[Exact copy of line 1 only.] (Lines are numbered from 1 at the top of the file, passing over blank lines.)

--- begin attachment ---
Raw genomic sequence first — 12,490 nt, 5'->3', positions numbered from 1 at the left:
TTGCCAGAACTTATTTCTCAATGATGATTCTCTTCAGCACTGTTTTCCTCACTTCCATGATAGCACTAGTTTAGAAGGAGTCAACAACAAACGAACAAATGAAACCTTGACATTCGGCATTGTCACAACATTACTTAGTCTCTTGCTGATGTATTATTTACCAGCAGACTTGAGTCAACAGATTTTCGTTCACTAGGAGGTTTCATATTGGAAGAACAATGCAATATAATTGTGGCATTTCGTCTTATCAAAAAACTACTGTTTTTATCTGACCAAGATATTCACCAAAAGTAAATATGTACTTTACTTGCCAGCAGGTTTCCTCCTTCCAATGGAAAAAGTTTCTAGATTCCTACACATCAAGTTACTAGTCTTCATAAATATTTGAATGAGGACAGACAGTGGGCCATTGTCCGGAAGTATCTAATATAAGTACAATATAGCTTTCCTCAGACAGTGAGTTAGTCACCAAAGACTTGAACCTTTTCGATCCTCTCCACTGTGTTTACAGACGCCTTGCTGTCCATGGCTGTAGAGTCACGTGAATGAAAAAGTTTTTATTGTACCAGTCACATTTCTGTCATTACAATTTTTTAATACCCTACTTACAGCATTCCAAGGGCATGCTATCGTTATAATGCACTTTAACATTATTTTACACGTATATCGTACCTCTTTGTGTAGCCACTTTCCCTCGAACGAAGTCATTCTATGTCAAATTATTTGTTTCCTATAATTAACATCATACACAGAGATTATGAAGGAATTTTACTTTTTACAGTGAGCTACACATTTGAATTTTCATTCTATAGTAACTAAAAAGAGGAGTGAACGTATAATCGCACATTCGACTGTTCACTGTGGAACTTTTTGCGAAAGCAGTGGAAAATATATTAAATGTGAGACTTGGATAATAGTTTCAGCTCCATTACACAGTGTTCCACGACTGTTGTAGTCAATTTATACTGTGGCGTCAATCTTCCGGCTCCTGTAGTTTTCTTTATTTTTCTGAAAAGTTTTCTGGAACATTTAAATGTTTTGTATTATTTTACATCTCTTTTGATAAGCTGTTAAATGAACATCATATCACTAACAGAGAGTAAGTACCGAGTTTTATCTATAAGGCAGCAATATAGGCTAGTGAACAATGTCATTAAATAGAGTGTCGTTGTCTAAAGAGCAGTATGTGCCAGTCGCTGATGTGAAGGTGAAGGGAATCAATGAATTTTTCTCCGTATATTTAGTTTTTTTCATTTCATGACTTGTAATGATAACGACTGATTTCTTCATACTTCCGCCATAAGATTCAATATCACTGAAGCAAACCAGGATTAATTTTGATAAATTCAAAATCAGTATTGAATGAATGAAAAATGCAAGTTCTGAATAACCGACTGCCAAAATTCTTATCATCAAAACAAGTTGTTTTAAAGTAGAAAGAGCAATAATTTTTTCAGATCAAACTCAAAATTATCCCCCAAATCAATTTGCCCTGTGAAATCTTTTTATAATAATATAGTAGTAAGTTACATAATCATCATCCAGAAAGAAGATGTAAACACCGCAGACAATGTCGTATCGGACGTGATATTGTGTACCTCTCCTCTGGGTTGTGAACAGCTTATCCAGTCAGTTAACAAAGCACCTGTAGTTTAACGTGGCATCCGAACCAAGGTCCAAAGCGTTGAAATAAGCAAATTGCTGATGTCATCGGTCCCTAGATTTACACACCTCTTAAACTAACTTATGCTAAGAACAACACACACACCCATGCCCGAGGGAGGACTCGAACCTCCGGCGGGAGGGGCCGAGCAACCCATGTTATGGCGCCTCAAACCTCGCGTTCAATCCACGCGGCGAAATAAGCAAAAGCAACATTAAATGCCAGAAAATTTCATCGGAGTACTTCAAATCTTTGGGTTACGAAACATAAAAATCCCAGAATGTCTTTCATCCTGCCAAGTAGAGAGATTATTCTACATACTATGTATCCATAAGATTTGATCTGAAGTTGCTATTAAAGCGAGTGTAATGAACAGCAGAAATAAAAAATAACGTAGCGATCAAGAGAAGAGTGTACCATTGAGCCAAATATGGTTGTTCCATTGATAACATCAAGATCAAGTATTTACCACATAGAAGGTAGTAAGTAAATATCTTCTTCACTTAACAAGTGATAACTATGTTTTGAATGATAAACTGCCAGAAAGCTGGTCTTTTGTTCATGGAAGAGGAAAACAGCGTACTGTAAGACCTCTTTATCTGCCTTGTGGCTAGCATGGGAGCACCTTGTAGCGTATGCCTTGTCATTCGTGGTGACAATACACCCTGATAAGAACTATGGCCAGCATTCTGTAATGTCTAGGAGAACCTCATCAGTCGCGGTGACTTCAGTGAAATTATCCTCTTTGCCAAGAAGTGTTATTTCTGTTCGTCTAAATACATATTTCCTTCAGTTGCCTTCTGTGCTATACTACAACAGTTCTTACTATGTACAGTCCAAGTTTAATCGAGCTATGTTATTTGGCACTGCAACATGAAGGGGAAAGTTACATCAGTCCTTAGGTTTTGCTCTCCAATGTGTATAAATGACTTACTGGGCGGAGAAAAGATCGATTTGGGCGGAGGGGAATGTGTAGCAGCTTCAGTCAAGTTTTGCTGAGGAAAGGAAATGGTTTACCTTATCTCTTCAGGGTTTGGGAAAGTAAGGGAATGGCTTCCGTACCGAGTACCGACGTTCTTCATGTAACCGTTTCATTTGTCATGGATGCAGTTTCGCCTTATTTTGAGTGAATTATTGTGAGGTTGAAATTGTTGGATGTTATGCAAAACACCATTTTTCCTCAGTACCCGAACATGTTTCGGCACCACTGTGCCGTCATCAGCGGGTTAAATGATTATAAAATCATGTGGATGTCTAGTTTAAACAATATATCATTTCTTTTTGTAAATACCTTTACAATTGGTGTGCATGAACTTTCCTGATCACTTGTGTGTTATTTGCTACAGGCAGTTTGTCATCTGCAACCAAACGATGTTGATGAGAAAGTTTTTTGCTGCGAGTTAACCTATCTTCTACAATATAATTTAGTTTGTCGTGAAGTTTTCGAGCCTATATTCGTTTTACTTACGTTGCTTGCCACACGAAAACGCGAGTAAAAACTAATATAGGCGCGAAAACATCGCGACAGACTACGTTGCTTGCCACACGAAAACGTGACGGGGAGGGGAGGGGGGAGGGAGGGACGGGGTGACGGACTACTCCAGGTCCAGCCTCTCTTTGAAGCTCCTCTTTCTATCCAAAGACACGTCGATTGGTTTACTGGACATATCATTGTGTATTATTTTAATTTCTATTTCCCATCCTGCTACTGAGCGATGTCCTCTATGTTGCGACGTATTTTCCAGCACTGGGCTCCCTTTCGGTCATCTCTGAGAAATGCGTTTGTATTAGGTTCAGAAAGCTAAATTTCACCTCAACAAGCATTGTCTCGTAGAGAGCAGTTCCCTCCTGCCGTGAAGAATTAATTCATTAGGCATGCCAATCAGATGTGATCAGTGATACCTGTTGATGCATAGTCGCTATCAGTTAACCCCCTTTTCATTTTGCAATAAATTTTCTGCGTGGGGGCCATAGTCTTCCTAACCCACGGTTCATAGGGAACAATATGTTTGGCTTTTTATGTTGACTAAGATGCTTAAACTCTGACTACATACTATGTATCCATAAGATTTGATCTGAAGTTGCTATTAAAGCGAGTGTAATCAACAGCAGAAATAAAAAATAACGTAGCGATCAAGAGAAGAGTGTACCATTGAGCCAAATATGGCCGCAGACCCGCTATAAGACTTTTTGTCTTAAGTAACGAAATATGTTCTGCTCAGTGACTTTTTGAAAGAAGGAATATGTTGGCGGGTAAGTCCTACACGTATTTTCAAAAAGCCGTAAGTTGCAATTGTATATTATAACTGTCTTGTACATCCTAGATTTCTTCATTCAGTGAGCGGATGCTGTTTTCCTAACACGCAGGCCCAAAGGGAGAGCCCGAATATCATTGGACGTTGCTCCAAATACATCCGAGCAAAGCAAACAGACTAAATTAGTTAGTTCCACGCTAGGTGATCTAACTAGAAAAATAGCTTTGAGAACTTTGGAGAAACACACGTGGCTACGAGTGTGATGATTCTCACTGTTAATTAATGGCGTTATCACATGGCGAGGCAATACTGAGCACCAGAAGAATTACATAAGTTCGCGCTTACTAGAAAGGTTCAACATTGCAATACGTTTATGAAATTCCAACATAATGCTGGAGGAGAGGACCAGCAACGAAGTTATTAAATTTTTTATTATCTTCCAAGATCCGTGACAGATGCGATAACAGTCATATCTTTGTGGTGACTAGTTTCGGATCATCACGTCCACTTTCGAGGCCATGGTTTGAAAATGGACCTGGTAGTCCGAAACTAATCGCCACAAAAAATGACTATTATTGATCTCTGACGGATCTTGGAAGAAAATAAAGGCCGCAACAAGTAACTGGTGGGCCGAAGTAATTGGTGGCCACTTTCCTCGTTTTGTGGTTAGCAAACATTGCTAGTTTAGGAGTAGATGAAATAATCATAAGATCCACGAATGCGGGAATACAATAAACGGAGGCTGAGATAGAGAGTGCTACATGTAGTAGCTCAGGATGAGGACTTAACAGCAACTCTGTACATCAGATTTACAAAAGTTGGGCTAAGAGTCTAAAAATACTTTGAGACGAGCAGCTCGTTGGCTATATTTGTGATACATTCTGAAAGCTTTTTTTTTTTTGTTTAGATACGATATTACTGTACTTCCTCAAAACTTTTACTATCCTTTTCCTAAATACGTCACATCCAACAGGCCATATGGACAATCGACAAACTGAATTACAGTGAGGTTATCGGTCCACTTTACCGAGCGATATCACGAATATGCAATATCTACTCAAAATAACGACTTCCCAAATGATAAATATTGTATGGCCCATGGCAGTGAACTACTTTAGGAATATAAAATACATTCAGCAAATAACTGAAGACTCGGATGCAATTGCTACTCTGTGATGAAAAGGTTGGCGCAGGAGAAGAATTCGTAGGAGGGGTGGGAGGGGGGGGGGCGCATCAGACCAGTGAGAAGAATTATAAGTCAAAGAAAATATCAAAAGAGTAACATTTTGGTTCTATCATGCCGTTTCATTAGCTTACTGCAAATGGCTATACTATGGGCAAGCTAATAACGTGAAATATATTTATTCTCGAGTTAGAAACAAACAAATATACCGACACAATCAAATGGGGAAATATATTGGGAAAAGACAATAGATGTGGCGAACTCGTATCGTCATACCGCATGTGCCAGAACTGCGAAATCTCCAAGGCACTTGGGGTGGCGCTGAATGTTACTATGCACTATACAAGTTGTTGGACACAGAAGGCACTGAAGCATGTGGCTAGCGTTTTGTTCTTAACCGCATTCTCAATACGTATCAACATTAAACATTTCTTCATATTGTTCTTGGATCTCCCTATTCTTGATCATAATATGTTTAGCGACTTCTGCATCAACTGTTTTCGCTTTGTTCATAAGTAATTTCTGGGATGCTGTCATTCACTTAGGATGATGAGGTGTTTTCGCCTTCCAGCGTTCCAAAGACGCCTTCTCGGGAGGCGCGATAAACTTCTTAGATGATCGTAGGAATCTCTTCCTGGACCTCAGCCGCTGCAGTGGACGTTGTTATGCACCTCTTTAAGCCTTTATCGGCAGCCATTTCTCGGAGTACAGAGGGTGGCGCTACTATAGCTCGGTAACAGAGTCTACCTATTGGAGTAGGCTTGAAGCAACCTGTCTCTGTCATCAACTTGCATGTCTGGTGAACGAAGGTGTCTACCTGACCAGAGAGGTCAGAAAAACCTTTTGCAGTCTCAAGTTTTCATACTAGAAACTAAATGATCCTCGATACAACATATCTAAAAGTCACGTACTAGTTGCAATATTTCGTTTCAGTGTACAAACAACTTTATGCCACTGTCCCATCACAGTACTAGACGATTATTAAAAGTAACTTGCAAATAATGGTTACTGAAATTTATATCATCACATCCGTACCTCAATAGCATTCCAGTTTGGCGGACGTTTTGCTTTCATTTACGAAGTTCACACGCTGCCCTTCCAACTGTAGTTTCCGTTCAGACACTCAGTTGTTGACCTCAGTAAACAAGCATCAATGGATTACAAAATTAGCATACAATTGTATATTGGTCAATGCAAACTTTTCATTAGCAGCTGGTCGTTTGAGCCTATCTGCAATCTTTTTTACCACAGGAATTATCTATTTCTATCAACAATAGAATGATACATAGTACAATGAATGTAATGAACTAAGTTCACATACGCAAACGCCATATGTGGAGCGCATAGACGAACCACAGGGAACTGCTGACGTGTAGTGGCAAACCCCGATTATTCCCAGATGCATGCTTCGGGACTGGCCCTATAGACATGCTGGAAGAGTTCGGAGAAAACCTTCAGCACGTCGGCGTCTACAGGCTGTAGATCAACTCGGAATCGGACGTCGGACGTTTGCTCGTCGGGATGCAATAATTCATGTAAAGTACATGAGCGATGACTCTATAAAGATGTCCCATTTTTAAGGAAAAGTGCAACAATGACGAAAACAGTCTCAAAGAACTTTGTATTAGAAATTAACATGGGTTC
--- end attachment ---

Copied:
Raw genomic sequence first — 12,490 nt, 5'->3', positions numbered from 1 at the left: